Younger voters are more liberal than their predecessors, and Donald Trump is driving them away from the GOP.
By Tom Jacobs
(Photo: Justin Sullivan/Getty Images)
The current election will, mercifully, come to an end on November 8th. But its repercussions will be felt for a very long time, and, for the Republican party, they could be devastating.
That’s the implication of newresearch, which describes “the emergence of a decisive Democratic advantage” among Americans who have come of voting age during the administrations of Bill Clinton, George W. Bush, and Barack Obama.
University of California–San Diego political scientist Gary Jacobson reports that, if the current image of the Republican Party prevails, this trend “is certain to be magnified,” leaving the GOP at a dramatic disadvantage.
Republicans “have every reason to be worried,” Jacobson writes in the Annals of the American Academy of Political and Social Science. He identifies “a combination of demographic and attitudinal changes that, if the past is any guide, will benefit the Democratic party for decades into the future.”
Analyzing data from 344 Gallup surveys (featuring nearly 400,000 individuals) conducted between January 2009 and June 2015, Jacobson found the political leanings of voters are significantly influenced by the success or failure of the party in power when they first entered the electorate.
“People who entered the electorate during the New Deal remain slightly more Democratic,” he writes. “Democrats have a clear advantage among cohorts who arrived with Nixon, Ford, and Carter, but the Reagan generation continues to favor the Republican party.”
The GOP will soon consist pretty much exclusively of Grumpy Old People.
“Citizens coming of political age since the Clinton administration are predominantly Democratic in their partisan leanings,” he adds, “and by quite large margins (for those who cast their first votes during) the G.W. Bush and Obama administrations.”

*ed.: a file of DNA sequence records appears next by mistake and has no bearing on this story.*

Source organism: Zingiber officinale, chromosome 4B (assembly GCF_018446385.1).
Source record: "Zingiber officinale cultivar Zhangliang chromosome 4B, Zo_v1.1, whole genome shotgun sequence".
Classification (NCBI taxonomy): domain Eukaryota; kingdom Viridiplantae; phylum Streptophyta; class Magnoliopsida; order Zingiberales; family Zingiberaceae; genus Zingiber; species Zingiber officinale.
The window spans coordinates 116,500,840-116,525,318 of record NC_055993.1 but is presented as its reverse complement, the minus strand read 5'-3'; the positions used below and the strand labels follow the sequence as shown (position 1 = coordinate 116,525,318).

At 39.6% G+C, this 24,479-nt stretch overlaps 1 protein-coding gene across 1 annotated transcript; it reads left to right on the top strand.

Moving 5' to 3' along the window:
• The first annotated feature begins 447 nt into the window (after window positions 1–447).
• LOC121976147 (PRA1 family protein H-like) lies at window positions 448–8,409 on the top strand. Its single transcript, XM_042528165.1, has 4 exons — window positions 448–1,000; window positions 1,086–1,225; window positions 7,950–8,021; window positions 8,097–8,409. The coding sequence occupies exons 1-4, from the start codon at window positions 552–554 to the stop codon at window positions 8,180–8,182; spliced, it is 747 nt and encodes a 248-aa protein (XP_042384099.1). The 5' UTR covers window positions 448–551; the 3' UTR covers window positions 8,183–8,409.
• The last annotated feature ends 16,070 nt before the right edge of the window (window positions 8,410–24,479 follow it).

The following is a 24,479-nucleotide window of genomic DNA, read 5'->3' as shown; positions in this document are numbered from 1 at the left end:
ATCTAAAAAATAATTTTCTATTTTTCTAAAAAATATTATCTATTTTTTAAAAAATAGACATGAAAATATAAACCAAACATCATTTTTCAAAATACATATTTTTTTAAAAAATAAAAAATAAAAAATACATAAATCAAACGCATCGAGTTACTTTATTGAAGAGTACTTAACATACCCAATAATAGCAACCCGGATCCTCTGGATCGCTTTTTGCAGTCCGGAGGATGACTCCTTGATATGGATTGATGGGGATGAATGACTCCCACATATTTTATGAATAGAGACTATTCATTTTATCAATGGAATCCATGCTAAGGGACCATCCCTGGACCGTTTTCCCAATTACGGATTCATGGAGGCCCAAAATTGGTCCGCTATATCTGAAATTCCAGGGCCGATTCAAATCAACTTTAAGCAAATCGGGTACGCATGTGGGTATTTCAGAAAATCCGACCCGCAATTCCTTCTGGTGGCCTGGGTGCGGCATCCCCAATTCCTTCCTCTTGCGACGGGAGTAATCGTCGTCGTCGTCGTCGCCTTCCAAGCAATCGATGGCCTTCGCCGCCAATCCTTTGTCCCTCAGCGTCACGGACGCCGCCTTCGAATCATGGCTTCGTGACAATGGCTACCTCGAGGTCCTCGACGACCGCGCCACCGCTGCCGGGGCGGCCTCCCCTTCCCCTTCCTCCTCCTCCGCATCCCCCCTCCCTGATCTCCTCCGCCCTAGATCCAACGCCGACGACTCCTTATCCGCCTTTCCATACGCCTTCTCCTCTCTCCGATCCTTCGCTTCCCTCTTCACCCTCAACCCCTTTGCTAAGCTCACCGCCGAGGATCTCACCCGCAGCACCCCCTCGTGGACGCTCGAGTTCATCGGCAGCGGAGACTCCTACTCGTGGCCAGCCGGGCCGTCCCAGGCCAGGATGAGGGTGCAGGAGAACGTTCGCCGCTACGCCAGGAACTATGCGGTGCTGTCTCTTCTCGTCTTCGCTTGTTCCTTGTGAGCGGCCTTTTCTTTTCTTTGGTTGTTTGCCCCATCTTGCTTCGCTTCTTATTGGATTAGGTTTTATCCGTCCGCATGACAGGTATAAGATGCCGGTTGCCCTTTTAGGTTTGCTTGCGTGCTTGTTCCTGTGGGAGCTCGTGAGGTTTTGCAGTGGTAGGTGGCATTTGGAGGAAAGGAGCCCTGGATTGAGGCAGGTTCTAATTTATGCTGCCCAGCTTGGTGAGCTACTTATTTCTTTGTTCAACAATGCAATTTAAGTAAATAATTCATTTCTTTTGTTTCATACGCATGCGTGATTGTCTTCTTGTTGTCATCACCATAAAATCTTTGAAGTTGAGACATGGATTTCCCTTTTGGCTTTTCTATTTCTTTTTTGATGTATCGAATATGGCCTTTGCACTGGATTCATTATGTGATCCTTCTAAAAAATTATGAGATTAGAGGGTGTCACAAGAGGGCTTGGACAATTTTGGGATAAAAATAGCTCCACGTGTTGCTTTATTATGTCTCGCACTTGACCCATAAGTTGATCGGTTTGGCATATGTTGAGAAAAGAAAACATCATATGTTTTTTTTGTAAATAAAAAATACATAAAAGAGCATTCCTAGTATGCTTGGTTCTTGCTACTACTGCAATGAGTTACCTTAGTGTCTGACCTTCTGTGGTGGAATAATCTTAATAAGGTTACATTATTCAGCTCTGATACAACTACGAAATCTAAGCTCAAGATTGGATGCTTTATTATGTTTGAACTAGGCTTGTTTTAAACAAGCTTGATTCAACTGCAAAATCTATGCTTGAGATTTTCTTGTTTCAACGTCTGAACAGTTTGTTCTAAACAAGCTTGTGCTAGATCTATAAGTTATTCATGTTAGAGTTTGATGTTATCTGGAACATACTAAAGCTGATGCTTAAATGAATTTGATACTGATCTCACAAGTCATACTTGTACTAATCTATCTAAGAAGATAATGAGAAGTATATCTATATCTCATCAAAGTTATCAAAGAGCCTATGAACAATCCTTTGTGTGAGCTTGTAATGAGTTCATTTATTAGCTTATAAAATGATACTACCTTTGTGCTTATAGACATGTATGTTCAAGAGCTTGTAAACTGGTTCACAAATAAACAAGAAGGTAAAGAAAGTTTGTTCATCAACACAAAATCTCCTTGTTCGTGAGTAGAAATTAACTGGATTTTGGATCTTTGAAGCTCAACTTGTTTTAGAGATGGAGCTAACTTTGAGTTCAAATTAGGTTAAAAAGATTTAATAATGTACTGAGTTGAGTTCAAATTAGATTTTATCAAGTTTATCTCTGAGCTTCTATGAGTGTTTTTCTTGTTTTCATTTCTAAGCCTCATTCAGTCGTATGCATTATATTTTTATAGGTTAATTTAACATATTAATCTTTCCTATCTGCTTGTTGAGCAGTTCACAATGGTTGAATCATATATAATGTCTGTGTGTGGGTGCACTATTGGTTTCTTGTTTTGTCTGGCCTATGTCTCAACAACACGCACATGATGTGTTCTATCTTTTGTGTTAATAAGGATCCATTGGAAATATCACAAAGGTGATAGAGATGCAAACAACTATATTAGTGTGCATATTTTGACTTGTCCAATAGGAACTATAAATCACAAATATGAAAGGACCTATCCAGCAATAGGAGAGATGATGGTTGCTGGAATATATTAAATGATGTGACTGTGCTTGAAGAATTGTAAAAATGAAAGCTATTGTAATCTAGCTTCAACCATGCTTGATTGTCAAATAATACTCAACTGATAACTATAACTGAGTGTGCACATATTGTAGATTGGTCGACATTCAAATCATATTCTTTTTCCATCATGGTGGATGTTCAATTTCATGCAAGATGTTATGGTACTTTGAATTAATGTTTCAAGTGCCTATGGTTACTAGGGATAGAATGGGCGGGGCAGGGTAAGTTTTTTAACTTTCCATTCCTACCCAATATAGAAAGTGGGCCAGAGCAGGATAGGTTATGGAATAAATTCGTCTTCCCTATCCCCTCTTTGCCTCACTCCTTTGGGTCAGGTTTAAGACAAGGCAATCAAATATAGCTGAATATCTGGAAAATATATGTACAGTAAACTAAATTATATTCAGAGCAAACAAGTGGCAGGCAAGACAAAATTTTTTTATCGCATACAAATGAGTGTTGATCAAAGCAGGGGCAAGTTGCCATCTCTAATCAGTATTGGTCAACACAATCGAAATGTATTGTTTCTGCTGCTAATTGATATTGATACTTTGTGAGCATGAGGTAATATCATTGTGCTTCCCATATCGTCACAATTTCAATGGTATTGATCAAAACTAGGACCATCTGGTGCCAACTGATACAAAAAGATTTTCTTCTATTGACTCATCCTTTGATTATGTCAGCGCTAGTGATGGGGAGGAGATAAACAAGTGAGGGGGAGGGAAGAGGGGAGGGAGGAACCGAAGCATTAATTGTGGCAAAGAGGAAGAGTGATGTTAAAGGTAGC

Jacobson attributes this in part to “Clinton’s comparative success, and G.W. Bush’s comparative failure in delivering peace and prosperity.” But he adds that demographic change is an even bigger factor.
“Democrats continue to enjoy a very large advantage among nonwhites,” he notes, and they will continue to become a larger portion of the electorate “for the foreseeable future.”
Besides predicting a rough time ahead for the Republicans, Jacobson’s data suggests our current era of intense political polarization will not last forever — primarily because hard-line right-wingers are dying off.
“Young Americans are clearly less polarized along party lines in their opinions of Obama than are older Americans,” he writes. “They are also less polarized ideologically, because younger cohorts in all partisan categories are much less likely to label themselves conservative.”
While, “among Democrats, successive cohorts are increasingly liberal,” Jacobson finds “the most striking intergenerational differences appear among the Republicans,” as younger members of that party “are consistently more liberal than their elders��� across a range of issues.
These differences “are far too large to be explained by the common notion that people tend to become more conservative as they age,” he adds. “They reflect genuine differences on political issues.”
In response to this challenge, the Republican party is doing its best to drive younger voters away. Jacobson notes that both Trump and his closest rival, Ted Cruz, “aimed their campaigns at a Republican base consisting of older, white, conservative, religious, married, rural or suburban residents who are angry about national trends that younger voters largely welcome, and to a considerable extent embody.”
Thus the way the 2016 presidential election has played out is “almost certain to strengthen rather than undermine the Democratic identities formed during the Clinton, Bush, and Obama presidencies,” he concludes.
Unless party leaders can somehow turn this around, the GOP will soon consist pretty much exclusively of Grumpy Old People.